Returning drivers have an alternative to periodic training

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Initial CPC modules two and four can be taken instead of 35 hours Driver CPC for drivers making a return to the industry

Drivers looking to return to the industry are now able to do so without undertaking Driver CPC periodic training, after an alternative was offered by DVSA.

Drivers who have passed their PCV D or D1 before September 10, 2008 or LGV Drivers who passed their C1 or C tests before September 10, 2009 now have two alternatives if they wish to return to the industry as ‘commercial drivers.’ They can either take and pass modules two and four (initial driver CPC) to obtain their DQC, or complete 35 hours of periodic training.

The DVSA has said: “It has been brought to our attention that there is some concern about full licence holders gaining their first DQC either through completion of modules two and four or completion of 35 hours periodic training.

“In 2013, when we provided clarification of the exemptions, we also considered the position of full licence holders who were driving under an exemption but who might in the future need to hold a DCPC, a condition highlighted to us in a number of the industry responses to our consultation. It was agreed at that time that we would make arrangements for drivers with a full licence to gain their first DQC either through completion of modules two and four or completion of 35 hours periodic training.

“Since the passing of the acquired rights deadlines, we have received a number of representations from individuals who wish to return the vocational driving markets seeking clarification of how they can get their DCPC. We have considered those requests in the context of the government’s desire to support driver recruitment; we would not want DCPC qualification to be a log jam in that process.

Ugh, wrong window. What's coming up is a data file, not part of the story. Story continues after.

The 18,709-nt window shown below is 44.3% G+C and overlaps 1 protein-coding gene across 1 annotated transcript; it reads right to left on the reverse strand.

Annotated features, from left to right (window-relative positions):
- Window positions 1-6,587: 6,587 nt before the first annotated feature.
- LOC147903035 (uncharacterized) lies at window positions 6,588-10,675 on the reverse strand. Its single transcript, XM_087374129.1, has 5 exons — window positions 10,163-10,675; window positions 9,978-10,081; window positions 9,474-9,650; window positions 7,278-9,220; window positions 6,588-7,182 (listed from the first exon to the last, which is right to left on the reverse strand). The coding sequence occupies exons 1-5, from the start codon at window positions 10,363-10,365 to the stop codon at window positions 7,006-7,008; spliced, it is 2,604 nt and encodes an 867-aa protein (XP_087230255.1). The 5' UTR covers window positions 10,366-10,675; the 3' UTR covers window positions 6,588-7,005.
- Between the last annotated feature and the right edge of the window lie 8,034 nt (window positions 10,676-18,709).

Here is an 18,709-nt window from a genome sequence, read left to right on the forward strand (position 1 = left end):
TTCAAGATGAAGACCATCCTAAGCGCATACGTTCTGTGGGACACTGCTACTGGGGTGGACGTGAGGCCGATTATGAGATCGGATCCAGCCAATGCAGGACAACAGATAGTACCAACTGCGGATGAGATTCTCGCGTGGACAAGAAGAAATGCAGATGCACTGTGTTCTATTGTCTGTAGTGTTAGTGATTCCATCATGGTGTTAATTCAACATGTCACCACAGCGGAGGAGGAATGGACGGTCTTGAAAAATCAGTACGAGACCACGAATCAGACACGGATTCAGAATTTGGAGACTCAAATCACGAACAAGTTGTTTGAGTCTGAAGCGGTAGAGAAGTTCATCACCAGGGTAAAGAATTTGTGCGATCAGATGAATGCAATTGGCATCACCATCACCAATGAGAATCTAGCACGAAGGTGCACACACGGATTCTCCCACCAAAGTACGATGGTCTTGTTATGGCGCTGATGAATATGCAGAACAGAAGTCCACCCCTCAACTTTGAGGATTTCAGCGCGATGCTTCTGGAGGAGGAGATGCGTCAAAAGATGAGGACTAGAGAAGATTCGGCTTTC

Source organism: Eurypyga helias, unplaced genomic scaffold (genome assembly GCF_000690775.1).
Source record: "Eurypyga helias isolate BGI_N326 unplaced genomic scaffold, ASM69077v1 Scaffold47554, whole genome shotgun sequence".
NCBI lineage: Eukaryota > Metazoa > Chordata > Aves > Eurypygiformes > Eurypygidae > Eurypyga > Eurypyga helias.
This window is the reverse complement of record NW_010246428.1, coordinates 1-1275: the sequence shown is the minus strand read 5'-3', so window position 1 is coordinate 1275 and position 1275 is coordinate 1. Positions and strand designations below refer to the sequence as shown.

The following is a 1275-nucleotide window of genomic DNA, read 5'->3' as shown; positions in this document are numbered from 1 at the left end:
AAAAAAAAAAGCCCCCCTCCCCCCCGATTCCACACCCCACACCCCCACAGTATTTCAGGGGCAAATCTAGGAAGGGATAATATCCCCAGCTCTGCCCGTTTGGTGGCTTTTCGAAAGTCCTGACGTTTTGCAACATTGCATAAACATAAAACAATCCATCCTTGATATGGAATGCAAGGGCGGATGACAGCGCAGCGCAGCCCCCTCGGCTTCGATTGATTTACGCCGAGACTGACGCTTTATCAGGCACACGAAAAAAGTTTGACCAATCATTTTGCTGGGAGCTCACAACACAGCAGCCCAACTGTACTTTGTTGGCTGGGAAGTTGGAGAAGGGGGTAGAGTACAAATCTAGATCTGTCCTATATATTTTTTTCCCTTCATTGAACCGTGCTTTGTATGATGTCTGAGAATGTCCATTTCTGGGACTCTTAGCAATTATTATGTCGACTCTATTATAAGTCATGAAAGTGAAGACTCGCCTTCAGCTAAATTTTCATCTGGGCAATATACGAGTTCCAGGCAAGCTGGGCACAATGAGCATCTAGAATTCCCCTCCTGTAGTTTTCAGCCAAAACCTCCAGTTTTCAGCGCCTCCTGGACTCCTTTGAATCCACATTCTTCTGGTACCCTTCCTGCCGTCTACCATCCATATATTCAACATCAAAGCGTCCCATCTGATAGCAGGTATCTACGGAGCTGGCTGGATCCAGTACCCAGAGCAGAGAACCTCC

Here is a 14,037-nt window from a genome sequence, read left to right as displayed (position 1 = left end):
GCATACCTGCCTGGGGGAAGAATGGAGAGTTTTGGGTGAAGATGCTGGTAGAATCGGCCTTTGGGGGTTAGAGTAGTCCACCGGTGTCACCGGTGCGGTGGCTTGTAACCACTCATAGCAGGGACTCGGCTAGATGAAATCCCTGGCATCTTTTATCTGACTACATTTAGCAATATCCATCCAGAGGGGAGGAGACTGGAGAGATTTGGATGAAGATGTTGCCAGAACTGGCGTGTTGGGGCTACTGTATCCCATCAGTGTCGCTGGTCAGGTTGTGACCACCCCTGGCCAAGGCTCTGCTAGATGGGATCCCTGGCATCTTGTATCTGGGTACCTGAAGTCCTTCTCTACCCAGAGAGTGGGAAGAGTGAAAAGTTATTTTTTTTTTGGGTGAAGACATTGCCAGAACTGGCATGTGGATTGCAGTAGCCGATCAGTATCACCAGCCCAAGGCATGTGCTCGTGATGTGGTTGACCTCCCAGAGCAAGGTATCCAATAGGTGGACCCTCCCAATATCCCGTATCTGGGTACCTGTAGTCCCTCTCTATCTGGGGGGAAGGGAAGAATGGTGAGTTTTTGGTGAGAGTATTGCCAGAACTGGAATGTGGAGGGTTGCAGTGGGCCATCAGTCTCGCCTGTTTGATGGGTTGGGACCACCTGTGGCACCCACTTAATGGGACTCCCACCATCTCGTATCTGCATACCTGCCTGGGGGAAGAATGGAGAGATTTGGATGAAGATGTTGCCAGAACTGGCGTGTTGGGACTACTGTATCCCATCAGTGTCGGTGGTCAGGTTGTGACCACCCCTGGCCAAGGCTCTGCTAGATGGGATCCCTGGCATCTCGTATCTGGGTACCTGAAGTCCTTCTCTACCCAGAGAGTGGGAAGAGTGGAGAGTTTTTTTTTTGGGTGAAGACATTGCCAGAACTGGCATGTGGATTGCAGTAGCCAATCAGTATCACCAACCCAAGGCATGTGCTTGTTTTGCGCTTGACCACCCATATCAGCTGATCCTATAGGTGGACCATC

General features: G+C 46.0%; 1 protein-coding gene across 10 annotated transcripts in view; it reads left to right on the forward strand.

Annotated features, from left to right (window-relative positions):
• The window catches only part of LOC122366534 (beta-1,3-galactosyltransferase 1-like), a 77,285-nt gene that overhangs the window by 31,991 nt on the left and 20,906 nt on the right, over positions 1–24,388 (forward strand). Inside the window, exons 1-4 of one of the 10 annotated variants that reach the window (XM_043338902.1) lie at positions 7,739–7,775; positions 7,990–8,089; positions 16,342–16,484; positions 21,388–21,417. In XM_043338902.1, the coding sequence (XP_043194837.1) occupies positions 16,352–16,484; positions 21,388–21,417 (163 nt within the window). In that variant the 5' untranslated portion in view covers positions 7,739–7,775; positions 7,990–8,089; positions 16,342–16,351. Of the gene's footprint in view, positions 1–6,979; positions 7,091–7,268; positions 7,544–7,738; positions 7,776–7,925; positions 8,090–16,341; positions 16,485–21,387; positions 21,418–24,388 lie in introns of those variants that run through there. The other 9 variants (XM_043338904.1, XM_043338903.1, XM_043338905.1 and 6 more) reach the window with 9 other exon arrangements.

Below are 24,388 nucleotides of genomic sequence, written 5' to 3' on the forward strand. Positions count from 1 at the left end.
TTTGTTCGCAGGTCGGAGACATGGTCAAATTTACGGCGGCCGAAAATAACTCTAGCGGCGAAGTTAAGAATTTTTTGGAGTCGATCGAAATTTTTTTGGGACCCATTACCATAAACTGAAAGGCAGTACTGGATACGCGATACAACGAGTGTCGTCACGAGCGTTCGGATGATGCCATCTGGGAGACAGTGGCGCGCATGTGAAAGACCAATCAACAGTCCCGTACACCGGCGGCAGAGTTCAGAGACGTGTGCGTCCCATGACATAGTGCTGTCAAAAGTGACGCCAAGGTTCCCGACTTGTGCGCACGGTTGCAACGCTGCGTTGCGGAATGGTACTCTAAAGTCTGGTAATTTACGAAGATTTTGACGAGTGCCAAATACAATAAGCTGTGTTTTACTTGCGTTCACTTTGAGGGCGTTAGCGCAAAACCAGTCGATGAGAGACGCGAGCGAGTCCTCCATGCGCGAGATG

“This provision will apply only to a driver’s first DQC; subsequent renewal will require periodic training to be completed.

“In practice, we envisage this will have very limited impact. I would not accept that training companies will be put at risk by this policy; indeed by ensuring there are more drivers entering the industry, the demand for periodic training will be increased.”

Alec Horner, CEO of the Association of Trainers, said: “This is quite a departure from the previous position whereby they could only complete 35 hours periodic training to obtain their DQC.

“Although the DVSA state this was contained in the clarification they issued in 2013, the entire industry has been oblivious to this fact. I suspect it’s actually come about following the representations from the industry about the chronic LGV driver shortage, particularly after the RHA meeting the Minister.

“I have requested that DVSA issue some ‘official’ guidance on this issue and also update the .GOV website accordingly. The current guidance at makes no reference to the above.”

Alec added: “Of course it may not be quite the ‘gift horse’ that some might think as the pass rate on module two is still only around 43%  and for drivers who do not have English as their first language it is particularly difficult as module two contains many technical terms and some colloquialisms. Module four requires a vehicle.

“This change of policy might affect some trainers who currently offer five consecutive days of periodic training courses as the new position gives those wishing to return to the industry an alternative to completing 35 hours of periodic training.”